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Word of the Week (161): BEDEGUAR (probability 9582), by David Sutton

I find BEDEGUAR a rather beautiful word, though the thing it describes is perhaps interesting rather than beautiful: a soft spongy gall formed on the branches of the sweetbrier and other roses, caused by the larva of a small wasp. When I was a child we called these Robin's pincushions, where Robin refers to the folkloric spirit of the English countryside, Robin Goodfellow. The word comes to us through French from Arabic badawar, wind-brought.

Only a few other types of gall have vernacular names. We have the GALLNUT or NUTGALL, a round gall produced on the leaves and shoots of various species of the oak tree, and the CUPGALL, another oak tree gall, this time cup-shaped. The GALLNUT does give its name to a specific acid, GALLIC acid, and also more indirectly to ELLAGIC acid, which takes its name from the French for gall, i.e. galle, spelt backwards.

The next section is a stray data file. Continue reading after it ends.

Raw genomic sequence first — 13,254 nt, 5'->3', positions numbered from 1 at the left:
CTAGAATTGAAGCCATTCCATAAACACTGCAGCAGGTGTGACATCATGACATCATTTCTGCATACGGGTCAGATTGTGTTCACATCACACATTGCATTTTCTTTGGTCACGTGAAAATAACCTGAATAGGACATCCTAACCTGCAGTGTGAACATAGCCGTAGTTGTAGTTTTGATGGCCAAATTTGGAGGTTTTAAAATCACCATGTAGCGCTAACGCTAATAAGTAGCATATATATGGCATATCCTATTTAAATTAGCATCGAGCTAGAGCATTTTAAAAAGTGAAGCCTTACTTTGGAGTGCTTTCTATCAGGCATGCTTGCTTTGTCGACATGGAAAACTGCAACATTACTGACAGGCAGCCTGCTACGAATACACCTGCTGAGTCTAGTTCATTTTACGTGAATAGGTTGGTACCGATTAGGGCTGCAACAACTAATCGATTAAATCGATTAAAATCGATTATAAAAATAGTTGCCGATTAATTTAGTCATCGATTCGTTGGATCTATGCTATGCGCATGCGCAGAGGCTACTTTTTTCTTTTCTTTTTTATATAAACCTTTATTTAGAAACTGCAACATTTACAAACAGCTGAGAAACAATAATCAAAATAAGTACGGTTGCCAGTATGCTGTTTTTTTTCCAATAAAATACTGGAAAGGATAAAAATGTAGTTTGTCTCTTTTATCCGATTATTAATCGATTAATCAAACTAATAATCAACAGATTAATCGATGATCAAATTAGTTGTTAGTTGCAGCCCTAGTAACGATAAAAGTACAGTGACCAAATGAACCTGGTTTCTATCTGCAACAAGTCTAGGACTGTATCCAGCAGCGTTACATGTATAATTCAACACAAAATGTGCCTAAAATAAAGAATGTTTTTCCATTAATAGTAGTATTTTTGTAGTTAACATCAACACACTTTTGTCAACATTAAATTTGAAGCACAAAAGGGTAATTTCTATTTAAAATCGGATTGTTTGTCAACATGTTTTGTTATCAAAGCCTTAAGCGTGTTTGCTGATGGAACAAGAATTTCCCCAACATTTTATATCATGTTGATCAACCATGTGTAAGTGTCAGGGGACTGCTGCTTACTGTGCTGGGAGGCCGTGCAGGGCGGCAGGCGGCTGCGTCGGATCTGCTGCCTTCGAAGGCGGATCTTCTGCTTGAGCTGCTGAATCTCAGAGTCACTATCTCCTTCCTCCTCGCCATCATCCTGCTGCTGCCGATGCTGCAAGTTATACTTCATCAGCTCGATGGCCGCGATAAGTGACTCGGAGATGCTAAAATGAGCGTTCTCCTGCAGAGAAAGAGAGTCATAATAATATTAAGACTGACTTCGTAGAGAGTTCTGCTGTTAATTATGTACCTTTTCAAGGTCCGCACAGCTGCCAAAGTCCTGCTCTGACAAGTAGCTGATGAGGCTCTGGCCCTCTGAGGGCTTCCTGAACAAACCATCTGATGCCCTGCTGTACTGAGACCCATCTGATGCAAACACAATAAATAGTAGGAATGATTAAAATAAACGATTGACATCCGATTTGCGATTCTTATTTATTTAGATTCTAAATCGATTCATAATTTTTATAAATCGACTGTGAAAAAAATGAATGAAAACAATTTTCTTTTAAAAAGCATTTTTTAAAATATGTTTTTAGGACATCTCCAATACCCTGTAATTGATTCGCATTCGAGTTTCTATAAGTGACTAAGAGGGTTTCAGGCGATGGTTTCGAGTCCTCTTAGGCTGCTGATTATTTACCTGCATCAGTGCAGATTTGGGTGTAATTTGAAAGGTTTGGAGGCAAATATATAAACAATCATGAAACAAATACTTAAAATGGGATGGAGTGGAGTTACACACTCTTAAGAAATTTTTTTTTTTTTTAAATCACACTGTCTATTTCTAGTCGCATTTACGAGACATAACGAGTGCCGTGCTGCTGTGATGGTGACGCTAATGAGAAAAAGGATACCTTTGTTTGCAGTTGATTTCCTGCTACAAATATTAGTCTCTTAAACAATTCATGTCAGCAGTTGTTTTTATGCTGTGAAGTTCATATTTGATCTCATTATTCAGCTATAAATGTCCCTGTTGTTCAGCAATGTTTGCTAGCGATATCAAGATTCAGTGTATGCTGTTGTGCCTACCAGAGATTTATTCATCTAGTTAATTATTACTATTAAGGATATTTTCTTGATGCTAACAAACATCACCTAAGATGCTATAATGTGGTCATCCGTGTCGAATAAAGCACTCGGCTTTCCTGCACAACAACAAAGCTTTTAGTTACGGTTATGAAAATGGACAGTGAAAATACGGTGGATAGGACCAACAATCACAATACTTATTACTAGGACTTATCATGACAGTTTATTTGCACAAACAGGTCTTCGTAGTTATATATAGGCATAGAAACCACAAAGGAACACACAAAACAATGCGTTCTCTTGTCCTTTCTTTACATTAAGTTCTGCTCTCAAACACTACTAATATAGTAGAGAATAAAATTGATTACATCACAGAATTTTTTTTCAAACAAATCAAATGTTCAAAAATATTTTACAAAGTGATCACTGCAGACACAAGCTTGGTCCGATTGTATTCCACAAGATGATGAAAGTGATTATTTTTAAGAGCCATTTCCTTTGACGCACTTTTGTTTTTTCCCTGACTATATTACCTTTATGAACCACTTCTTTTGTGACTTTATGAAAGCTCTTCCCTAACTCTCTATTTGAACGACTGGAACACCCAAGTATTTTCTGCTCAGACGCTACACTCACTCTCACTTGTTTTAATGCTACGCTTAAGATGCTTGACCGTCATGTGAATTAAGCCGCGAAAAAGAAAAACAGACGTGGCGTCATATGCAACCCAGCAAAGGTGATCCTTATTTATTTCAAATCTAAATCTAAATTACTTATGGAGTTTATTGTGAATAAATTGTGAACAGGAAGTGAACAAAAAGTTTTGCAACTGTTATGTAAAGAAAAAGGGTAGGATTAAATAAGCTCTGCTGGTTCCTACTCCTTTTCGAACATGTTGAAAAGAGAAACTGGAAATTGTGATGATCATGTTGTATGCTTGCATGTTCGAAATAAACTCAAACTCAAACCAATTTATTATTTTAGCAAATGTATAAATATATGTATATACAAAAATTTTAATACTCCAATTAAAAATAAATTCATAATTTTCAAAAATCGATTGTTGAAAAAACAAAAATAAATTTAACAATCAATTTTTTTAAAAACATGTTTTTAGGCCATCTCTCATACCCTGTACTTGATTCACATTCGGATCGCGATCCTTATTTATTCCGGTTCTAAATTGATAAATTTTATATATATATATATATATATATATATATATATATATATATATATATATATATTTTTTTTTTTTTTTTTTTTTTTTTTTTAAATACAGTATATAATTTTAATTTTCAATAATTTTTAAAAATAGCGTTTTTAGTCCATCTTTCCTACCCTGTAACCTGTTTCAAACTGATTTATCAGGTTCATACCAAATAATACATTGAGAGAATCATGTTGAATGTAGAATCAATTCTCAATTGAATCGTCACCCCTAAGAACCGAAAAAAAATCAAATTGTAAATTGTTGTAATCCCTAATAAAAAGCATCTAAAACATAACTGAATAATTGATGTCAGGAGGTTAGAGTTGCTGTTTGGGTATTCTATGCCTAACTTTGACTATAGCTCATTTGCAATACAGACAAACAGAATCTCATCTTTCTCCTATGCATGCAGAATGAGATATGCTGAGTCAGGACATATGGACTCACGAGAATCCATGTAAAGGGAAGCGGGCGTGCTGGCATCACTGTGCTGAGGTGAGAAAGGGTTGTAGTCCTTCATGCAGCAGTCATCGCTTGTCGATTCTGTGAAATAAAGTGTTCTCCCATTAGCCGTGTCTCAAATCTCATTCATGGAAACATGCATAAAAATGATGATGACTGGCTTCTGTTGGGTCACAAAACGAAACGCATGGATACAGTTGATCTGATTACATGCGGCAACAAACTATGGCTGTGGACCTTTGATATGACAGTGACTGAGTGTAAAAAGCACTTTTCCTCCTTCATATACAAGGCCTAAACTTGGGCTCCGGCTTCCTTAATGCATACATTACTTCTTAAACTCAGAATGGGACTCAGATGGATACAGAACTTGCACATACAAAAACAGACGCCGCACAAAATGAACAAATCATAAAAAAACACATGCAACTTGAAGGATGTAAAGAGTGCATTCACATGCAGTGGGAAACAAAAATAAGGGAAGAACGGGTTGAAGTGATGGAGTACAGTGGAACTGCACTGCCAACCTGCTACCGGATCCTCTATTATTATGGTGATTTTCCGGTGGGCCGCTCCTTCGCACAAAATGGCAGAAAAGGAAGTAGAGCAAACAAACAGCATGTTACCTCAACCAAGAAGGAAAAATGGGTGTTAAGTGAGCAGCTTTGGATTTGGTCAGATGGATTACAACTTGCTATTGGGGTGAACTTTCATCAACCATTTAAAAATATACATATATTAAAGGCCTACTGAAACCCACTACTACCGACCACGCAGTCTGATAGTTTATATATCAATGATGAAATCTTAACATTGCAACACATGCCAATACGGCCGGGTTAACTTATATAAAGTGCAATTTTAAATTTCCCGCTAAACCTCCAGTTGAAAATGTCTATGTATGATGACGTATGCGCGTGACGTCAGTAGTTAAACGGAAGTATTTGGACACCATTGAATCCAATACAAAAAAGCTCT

And there is one more: TACAHOUT, a kind of gall found on the tamarisk, also a source of gallic acid. The name is Berber in origin. Why this particular gall should be distinguished by so exotic a nomenclatural provenance I have been unable to ascertain. But don't confuse it with RACAHOUT (or RACCAHOUT) which is acorn meal, used by the Arabs as a substitute for chocolate, and also as a beverage for invalids.


   













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